A Discourse Community in Mean Girls What is a discourse community? According to “The Concept of Discourse Community,” it’s a “discourse operates within conversations defined by communities, be they academic disciplines or social groups.” In other words, it is a group that has goals or a purpose and use communication to achieve that goal. In the movie Mean Girls there are many examples of discourse communities but I’m going to focus specifically on The Plastics.
One of Tatum’s points in her essay “Why Are All the Black Kids Sitting Together in the Cafeteria” is understanding racial identity development. As black children are growing up, they start to experience things other white kids do not. As little girls start to grow up, they start to compare themselves to other girls, particularly white girls. Tatum states that, “When their White friends start to date, they do not. The issues of emerging sexuality and societal messages about who is sexually desirable leave young black women in a very devalued position” (378).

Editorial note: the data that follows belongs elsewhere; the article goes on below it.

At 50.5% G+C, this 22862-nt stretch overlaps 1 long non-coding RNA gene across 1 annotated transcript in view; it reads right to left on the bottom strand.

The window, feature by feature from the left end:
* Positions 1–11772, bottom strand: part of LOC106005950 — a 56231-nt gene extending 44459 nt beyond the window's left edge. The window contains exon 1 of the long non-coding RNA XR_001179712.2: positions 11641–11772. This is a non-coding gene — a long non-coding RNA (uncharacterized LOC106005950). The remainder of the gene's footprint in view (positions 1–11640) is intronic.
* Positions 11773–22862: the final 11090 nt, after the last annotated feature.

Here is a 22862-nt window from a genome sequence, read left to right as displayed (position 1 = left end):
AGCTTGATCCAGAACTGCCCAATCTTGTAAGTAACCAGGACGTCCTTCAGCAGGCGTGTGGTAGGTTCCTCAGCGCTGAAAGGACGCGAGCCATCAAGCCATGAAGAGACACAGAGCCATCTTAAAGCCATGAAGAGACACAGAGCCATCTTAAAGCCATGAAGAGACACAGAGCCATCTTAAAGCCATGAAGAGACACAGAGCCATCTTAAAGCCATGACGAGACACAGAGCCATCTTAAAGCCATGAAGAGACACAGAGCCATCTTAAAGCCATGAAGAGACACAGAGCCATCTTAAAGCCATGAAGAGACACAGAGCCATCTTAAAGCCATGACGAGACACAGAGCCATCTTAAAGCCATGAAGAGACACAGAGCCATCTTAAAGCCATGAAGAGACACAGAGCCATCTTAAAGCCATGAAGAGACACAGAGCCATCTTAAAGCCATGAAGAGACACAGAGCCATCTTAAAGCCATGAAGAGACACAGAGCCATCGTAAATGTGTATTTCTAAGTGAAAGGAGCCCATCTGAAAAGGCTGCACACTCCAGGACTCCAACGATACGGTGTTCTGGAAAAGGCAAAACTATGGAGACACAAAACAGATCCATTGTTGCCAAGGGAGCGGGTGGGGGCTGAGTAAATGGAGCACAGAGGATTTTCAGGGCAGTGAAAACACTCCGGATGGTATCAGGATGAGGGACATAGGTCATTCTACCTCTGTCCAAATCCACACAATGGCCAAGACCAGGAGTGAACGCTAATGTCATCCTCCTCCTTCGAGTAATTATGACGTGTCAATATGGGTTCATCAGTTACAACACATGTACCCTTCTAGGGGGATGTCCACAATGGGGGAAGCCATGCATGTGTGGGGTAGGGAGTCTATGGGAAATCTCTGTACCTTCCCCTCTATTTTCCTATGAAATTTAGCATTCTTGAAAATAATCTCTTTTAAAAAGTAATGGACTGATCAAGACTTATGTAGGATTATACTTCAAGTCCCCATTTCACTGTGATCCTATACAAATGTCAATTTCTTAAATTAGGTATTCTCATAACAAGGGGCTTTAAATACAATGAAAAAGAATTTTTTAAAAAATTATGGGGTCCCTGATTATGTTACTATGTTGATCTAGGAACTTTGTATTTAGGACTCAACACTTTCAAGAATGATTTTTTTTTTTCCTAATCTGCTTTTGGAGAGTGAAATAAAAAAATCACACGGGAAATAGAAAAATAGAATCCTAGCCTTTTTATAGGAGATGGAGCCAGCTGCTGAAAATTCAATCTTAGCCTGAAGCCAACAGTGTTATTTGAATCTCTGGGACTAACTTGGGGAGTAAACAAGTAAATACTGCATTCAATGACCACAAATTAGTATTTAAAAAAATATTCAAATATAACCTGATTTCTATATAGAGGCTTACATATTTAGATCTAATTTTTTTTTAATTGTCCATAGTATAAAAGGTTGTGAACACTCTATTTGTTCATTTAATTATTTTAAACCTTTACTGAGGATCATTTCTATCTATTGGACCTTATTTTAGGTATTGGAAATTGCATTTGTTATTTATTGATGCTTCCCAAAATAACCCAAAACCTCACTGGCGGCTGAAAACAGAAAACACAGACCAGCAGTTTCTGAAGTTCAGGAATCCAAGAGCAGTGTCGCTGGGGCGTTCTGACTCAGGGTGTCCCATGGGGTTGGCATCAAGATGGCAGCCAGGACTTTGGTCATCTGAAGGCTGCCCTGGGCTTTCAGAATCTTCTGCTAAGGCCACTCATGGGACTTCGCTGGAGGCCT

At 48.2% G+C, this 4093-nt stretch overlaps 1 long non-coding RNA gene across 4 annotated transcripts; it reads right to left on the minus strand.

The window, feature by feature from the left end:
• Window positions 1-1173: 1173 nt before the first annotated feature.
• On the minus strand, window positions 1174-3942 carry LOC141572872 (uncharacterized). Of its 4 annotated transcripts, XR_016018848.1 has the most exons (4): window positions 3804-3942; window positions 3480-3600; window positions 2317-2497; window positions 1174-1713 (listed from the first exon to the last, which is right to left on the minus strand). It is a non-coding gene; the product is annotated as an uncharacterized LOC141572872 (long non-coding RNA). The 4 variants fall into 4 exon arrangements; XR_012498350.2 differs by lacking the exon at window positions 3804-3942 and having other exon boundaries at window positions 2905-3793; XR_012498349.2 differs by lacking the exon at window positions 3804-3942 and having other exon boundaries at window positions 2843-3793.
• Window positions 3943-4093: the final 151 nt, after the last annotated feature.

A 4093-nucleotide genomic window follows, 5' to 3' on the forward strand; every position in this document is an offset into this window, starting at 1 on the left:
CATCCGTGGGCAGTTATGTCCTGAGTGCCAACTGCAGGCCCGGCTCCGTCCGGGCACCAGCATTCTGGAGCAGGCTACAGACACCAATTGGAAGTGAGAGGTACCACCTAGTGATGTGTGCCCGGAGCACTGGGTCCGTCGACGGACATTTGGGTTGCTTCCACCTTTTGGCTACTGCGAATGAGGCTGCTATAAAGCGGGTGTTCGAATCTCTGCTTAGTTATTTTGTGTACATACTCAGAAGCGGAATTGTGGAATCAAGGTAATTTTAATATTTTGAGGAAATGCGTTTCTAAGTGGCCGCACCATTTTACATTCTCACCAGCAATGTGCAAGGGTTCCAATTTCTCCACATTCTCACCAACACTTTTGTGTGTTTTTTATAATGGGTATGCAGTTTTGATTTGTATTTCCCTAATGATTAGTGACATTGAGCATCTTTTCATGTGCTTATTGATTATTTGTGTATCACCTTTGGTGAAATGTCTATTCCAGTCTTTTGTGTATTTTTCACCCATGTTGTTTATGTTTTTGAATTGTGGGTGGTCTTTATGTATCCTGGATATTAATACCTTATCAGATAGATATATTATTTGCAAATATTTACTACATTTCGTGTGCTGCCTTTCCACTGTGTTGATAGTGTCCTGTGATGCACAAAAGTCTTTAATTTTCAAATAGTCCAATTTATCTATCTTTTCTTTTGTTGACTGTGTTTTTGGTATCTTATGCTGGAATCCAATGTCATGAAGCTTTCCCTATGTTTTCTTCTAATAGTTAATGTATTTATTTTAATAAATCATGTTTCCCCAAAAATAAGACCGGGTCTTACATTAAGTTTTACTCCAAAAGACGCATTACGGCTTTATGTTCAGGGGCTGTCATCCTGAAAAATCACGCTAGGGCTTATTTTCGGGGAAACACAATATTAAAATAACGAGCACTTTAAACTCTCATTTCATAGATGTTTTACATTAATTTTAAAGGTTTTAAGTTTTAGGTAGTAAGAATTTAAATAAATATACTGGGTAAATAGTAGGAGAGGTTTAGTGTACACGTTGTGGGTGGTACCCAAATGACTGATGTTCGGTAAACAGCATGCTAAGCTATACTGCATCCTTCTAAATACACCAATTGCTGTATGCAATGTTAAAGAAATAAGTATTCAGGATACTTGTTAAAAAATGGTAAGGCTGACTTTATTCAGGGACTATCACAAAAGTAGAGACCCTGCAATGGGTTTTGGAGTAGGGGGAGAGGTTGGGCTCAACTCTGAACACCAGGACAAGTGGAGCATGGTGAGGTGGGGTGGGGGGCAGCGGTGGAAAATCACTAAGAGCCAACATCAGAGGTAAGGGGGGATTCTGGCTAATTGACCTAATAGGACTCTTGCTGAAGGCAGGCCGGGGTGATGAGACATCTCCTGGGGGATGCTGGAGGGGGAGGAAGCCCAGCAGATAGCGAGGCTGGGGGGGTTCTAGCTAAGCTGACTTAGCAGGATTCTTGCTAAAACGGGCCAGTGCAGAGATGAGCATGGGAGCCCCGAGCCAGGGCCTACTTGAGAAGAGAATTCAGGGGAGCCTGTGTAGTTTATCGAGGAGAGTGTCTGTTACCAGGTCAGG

Ruby went to a all white school because Judge J. Skelly Wright ordered schools to integrate. Black children had to take a test and the top five scores were asked to integrate. In the 1960, six-year-old Ruby Bridges changed America by walking up the steps of a white only school to gain an education. To survive this experience, Ruby had to rise above the prejudice, face her fears, and find the strength in her faith. Ruby overcame abundance of prejudice.